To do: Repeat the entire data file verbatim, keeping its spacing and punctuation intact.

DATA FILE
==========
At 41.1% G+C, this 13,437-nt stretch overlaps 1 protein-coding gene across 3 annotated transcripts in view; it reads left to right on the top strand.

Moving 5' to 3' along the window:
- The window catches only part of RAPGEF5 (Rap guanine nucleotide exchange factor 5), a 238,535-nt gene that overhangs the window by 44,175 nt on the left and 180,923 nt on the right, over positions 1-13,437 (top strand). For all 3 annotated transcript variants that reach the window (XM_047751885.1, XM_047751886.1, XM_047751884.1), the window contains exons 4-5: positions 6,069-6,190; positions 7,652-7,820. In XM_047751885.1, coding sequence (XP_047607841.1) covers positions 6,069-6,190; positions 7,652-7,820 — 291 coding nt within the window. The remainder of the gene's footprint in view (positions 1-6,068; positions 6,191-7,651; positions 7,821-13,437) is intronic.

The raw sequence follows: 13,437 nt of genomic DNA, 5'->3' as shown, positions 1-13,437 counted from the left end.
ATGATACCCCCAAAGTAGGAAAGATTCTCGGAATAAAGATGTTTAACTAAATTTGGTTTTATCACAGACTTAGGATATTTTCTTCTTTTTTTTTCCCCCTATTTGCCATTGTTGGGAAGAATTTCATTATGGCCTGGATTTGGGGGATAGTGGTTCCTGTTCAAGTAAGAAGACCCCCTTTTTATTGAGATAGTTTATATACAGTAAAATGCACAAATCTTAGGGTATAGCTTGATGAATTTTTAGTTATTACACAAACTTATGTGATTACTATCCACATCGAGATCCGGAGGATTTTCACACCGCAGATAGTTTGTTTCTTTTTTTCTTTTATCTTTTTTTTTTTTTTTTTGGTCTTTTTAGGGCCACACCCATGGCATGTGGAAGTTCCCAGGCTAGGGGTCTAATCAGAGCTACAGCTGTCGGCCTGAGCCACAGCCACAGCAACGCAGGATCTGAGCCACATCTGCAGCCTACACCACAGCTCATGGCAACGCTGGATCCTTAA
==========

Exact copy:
At 41.1% G+C, this 13,437-nt stretch overlaps 1 protein-coding gene across 3 annotated transcripts in view; it reads left to right on the top strand.

Moving 5' to 3' along the window:
- The window catches only part of RAPGEF5 (Rap guanine nucleotide exchange factor 5), a 238,535-nt gene that overhangs the window by 44,175 nt on the left and 180,923 nt on the right, over positions 1-13,437 (top strand). For all 3 annotated transcript variants that reach the window (XM_047751885.1, XM_047751886.1, XM_047751884.1), the window contains exons 4-5: positions 6,069-6,190; positions 7,652-7,820. In XM_047751885.1, coding sequence (XP_047607841.1) covers positions 6,069-6,190; positions 7,652-7,820 — 291 coding nt within the window. The remainder of the gene's footprint in view (positions 1-6,068; positions 6,191-7,651; positions 7,821-13,437) is intronic.

The raw sequence follows: 13,437 nt of genomic DNA, 5'->3' as shown, positions 1-13,437 counted from the left end.
ATGATACCCCCAAAGTAGGAAAGATTCTCGGAATAAAGATGTTTAACTAAATTTGGTTTTATCACAGACTTAGGATATTTTCTTCTTTTTTTTTCCCCCTATTTGCCATTGTTGGGAAGAATTTCATTATGGCCTGGATTTGGGGGATAGTGGTTCCTGTTCAAGTAAGAAGACCCCCTTTTTATTGAGATAGTTTATATACAGTAAAATGCACAAATCTTAGGGTATAGCTTGATGAATTTTTAGTTATTACACAAACTTATGTGATTACTATCCACATCGAGATCCGGAGGATTTTCACACCGCAGATAGTTTGTTTCTTTTTTTCTTTTATCTTTTTTTTTTTTTTTTTGGTCTTTTTAGGGCCACACCCATGGCATGTGGAAGTTCCCAGGCTAGGGGTCTAATCAGAGCTACAGCTGTCGGCCTGAGCCACAGCCACAGCAACGCAGGATCTGAGCCACATCTGCAGCCTACACCACAGCTCATGGCAACGCTGGATCCTTAA